44 Essential Movies for the Student of Philosophy

What comes to mind when you hear the phrase “philosophical film”? The Matrix, most likely, an obvious example of a movie—or franchise—that explores timeless questions: Who are we? What is reality? Are our lives nothing more than elaborate simulations programmed by hyperintelligent supercomputers? Okay, that last one may be of more recent vintage, but it’s closely related to that ancient cave allegory of Plato’s that asks us to consider whether our experiences of the world are nothing more than illusions emanating from a “real” world that lies hidden from view. Another influence on The Matrix is Rene Descartes, whose dualistic separation of consciousness and body receives the maximum of dramatic treatment.

But The Matrix is only one film among a great many that concern themselves with classic problems of philosophy. In a 2010 post for Mubi, Matt Whitlock compiled a list of 44 “Essential Movies for a Student of Philosophy.” Along with The Matrix, other films of the past couple decades get mentions—The Truman Show (“the true home of Plato’s Cave in modern movies”), Eternal Sunshine of the Spotless Mind, I Heart Huckabees, Being John Malkovich, Inception. Also appearing on the list are classics like Akira Kurosawa’s Rashomon and Ingmar Bergman’s The Seventh Seal—which illustrates, Whitlock writes, “The Angst of The Absurd.” All of these films appear under the subheading “Famous thought experiments or discussion of a famous philosophical problem.”




Another category on the list is “Movies featuring a philosopher.” The media-savvy Slavoj Žižek gets two mentions, for 2006’s The Pervert’s Guide to Cinema and 2005’s Žižek! (excerpt above). Since Whitlock compiled the list, Žižek has received yet another feature-length treatment—2012’s The Pervert’s Guide to Ideology. Astra Taylor, director of Žižek!, also included him in 2009’s The Examined Life, alongside Peter Singer, Michael Hardt, Judith Butler, Sunaura Taylor, and Cornel West. After the documentaries, we have “Movies with philosopher as a character,” including Derek Jarman’s Wittgenstein, with Clancy Chassay as the irascible logician (at the top of the post), Roberto Rossellini’s 1958 Socrates, starring Jean Sylvere in the title role, and, of course, Bill and Ted’s Excellent Adventure, with Tony Steedman as “So-Crates.”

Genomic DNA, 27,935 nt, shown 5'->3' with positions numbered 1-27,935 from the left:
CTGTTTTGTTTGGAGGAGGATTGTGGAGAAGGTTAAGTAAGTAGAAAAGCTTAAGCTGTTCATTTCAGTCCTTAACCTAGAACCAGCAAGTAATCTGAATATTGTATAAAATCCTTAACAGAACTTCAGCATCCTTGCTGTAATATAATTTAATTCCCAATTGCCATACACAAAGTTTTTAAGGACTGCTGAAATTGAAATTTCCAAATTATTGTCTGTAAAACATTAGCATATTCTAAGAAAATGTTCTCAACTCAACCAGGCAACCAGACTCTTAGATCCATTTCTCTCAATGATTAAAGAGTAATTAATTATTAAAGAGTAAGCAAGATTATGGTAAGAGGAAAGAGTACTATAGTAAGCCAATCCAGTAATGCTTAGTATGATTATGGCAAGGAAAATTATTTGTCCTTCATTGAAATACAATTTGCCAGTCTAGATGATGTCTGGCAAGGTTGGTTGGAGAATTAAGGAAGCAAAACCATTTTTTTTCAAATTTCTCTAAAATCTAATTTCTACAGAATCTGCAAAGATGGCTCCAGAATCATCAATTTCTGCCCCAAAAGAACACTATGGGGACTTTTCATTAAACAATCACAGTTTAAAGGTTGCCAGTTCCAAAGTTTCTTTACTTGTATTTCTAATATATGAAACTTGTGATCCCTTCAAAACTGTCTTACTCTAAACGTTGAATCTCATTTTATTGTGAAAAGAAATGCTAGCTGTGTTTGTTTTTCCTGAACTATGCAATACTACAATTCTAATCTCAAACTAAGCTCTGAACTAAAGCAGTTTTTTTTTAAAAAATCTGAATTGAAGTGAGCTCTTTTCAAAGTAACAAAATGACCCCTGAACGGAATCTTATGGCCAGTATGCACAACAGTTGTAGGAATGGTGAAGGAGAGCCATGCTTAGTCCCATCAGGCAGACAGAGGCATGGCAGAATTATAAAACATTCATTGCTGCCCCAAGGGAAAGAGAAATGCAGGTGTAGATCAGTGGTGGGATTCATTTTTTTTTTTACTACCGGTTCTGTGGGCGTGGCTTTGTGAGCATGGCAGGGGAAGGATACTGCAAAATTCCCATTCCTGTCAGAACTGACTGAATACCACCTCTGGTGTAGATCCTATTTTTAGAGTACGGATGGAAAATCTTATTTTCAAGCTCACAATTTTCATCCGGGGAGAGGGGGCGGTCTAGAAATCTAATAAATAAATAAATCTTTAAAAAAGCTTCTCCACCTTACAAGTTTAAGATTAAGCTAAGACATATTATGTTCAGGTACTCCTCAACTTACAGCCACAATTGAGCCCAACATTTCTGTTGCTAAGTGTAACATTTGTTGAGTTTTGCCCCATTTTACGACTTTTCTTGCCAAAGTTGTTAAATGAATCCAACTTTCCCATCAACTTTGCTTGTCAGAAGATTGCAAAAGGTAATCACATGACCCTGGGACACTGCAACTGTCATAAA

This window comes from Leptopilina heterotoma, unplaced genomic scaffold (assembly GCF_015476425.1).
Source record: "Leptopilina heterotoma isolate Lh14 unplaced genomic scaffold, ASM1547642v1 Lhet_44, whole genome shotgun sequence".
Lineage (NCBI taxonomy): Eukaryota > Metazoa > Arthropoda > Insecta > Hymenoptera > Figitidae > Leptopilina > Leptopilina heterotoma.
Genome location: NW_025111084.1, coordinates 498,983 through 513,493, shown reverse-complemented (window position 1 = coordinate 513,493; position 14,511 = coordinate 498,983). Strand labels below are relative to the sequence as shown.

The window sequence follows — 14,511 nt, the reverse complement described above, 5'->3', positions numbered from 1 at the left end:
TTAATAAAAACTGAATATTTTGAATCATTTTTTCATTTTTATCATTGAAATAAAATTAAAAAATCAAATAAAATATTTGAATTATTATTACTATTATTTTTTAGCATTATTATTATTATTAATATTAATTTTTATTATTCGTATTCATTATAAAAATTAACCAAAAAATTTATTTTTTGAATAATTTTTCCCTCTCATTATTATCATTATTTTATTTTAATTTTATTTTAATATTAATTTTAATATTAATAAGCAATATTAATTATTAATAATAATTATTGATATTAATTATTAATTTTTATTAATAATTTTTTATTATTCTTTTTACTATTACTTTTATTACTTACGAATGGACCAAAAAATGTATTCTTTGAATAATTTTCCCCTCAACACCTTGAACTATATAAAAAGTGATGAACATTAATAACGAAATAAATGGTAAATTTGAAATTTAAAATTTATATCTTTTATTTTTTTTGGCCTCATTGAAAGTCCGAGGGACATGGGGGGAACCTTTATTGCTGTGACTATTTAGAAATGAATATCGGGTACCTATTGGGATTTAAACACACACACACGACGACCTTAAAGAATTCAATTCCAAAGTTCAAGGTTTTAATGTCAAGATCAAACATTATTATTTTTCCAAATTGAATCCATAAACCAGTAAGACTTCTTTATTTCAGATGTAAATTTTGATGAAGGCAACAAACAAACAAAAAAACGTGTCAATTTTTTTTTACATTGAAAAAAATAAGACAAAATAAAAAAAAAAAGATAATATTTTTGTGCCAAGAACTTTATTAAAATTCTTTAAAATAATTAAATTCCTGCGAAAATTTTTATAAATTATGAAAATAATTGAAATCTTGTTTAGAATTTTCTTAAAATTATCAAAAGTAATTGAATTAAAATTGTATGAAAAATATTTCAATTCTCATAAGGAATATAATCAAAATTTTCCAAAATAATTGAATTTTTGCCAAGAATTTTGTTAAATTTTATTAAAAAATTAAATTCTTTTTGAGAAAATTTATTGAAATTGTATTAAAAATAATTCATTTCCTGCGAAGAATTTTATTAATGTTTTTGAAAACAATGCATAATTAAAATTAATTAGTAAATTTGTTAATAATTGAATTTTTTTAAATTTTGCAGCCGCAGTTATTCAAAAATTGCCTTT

The final three subcategories in Whitlock’s list are “Movies featuring the ideas of particular philosophers,” “Movies based on Novels written by famous philosophers,” and “Other.” In the last basket, Whitlock places the PBS string-theory documentary The Elegant Universe and Finnish performance artist M.A. Numminen’s bizarre adaptation of Wittgenstein’s Tractatus. Whitlock narrows the field by ruling out “movies that make you think deep crazy stuff” or those with “some new ‘existential twist’ on common topics.” Instead, he sticks to those films “that (seem to be) incarnations of classic philosophical thought experiments or movies that have a major philosophical problem as a main theme… that include topics that a serious student of philosophy needs to understand.”

Like most such lists, this one doesn’t claim to be definitive, and the four years since its compilation have produced several films that might warrant inclusion. Yet another reference from 2010—William G. Smith’s Socrates and Subtitles: A Philosopher’s Guide to 95 Thought-Provoking Movies from Around the World—casts a wider net. But Whitlock’s list seems to me a very useful starting point for thinking about the relationship between philosophy and film. Below, see the first ten films on the list:

Zizek! (2005)
Examined Life (2008)
Derrida (2002)
The Ister (2004)
The Pervert’s Guide To Cinema (2009)
Being In The World (2010)
Bill And Ted’s Excellent Adventure (2001)
When Nietzsche Wept (2007)
The Last Days Of Immanuel Kant (1994)
The Alchemist Of Happiness (2004)

Take a look at his full list here, and by all means, offer your own suggestions for films that fit the criteria in the comments section below.

Related Content:

Wittgenstein: Watch Derek Jarman’s Tribute to the Philosopher, Featuring Tilda Swinton (1993)

Watch The Reality of the Virtual: 74 Minutes of Pure Slavoj Žižek (2004)

Watch The Idea, the First Animated Film to Deal with Big, Philosophical Ideas (1932)